By Sabri Ben-Achour
Virginia governor Bob McDonnell is welcoming President Obama's decision to allow offshore drilling for oil and gas. He says it will create thousands of jobs and hundreds of millions of dollars in state revenue. But environmental groups are warning of threats to the Chesapeake Bay.
Will Baker, president of the Chesapeake Bay Foundation, says drilling offshore will mean oil infrastructure onshore.
"There is absolutely no doubt in my mind that the pressure to put oil refineries into the bay will be huge," says Baker.
And with refineries come pipes and trucks and barges all full of oil - and opportunities for spills. Baker says they could add up.
"There's potential for catastrophe but it's much more about introducing a constant stream of small, sub-lethal amounts of oil to the system which science has clearly said is not compatible with life in the Chesapeake Bay," he says.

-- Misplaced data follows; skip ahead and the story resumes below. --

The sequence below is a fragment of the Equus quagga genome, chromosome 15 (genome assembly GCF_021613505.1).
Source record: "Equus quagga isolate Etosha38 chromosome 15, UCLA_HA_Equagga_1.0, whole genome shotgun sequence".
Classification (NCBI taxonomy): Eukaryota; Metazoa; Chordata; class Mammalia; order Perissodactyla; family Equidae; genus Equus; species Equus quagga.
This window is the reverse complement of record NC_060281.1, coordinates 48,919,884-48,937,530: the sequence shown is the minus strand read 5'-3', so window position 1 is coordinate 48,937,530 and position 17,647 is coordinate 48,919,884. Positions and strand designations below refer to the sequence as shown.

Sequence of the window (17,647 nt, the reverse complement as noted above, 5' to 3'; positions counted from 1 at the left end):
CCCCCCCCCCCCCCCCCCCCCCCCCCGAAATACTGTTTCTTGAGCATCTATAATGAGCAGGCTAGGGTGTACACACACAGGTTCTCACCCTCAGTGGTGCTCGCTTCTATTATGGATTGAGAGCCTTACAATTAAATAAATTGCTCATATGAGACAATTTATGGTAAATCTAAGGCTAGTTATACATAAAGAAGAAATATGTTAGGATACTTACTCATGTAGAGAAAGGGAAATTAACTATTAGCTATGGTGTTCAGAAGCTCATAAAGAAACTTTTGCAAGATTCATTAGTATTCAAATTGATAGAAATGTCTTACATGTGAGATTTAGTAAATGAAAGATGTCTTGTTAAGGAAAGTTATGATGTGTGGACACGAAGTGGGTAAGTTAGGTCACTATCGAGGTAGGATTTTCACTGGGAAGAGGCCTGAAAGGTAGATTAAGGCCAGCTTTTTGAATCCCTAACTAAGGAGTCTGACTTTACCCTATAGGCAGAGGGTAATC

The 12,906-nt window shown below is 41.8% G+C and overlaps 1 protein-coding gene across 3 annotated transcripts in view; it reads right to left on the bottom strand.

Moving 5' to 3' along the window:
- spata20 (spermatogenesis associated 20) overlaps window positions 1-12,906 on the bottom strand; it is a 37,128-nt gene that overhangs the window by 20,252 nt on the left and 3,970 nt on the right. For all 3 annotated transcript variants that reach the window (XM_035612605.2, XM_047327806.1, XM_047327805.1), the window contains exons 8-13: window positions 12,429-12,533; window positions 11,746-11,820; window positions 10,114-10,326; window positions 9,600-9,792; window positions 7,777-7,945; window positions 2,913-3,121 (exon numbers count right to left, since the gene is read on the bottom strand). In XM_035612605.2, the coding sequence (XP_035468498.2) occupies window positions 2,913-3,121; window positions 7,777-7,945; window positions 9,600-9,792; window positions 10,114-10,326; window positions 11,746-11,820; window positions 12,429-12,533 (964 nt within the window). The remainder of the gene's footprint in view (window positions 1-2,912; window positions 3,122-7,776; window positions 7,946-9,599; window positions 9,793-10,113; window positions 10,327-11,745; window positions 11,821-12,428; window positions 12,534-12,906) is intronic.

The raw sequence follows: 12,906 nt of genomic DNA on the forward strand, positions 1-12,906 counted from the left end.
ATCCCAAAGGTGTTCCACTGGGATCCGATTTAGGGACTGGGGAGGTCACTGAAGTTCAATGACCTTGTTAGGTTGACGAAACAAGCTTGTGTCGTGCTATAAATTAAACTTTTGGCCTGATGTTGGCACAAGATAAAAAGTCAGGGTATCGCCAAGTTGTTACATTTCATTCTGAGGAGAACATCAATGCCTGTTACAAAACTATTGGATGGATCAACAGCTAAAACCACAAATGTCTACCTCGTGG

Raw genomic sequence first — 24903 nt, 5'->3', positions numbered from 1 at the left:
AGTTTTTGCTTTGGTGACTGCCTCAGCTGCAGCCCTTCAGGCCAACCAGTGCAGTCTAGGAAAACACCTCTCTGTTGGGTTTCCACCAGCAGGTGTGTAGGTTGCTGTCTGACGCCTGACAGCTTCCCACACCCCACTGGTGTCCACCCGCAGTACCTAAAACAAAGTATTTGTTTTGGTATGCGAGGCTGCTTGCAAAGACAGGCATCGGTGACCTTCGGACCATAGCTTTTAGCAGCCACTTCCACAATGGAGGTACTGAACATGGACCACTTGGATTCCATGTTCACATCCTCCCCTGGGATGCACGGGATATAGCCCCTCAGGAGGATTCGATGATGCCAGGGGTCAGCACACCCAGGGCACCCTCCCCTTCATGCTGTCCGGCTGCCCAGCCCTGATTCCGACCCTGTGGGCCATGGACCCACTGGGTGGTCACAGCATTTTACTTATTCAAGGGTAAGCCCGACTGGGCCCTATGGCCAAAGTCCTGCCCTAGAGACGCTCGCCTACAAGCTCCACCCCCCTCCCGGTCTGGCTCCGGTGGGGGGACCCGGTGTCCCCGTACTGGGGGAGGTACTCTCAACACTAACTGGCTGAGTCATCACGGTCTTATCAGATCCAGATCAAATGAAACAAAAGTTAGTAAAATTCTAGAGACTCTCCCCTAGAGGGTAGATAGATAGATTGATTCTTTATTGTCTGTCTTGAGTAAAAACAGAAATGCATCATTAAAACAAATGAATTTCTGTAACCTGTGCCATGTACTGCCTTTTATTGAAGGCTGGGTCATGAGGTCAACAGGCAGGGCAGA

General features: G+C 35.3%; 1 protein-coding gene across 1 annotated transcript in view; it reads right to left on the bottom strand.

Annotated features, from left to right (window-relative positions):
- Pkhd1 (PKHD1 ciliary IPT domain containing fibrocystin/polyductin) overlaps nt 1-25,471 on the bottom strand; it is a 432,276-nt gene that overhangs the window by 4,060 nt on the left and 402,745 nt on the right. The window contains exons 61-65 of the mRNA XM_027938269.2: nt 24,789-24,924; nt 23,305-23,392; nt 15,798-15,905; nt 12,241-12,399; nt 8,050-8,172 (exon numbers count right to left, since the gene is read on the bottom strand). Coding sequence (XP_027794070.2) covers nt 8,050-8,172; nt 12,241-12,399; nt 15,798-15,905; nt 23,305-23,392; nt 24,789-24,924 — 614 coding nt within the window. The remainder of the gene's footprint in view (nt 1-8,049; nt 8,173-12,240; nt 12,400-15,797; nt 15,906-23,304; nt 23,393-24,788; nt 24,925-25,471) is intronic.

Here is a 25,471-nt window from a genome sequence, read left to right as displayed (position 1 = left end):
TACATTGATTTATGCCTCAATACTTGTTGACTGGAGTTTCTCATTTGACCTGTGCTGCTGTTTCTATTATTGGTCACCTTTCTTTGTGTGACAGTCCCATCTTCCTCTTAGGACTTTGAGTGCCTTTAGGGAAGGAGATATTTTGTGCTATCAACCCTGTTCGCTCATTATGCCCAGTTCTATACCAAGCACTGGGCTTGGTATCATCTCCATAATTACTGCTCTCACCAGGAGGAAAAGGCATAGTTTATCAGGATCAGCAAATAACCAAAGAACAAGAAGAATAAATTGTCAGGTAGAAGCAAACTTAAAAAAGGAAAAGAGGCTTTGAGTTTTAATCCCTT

Jerry Grantham, president of the Virginia Oil and Gas Association, takes a different view.
"Really the technology has increased significantly, that those types of issues are generally just not a problem. And a lot of those areas in the Gulf of Mexico have become habitats for sea-life," says Grantham.
Environmentalists though point to a major oil spill from a new drilling rig off the coast of Australia last year, which leaked 9 million gallons of oil into the ocean.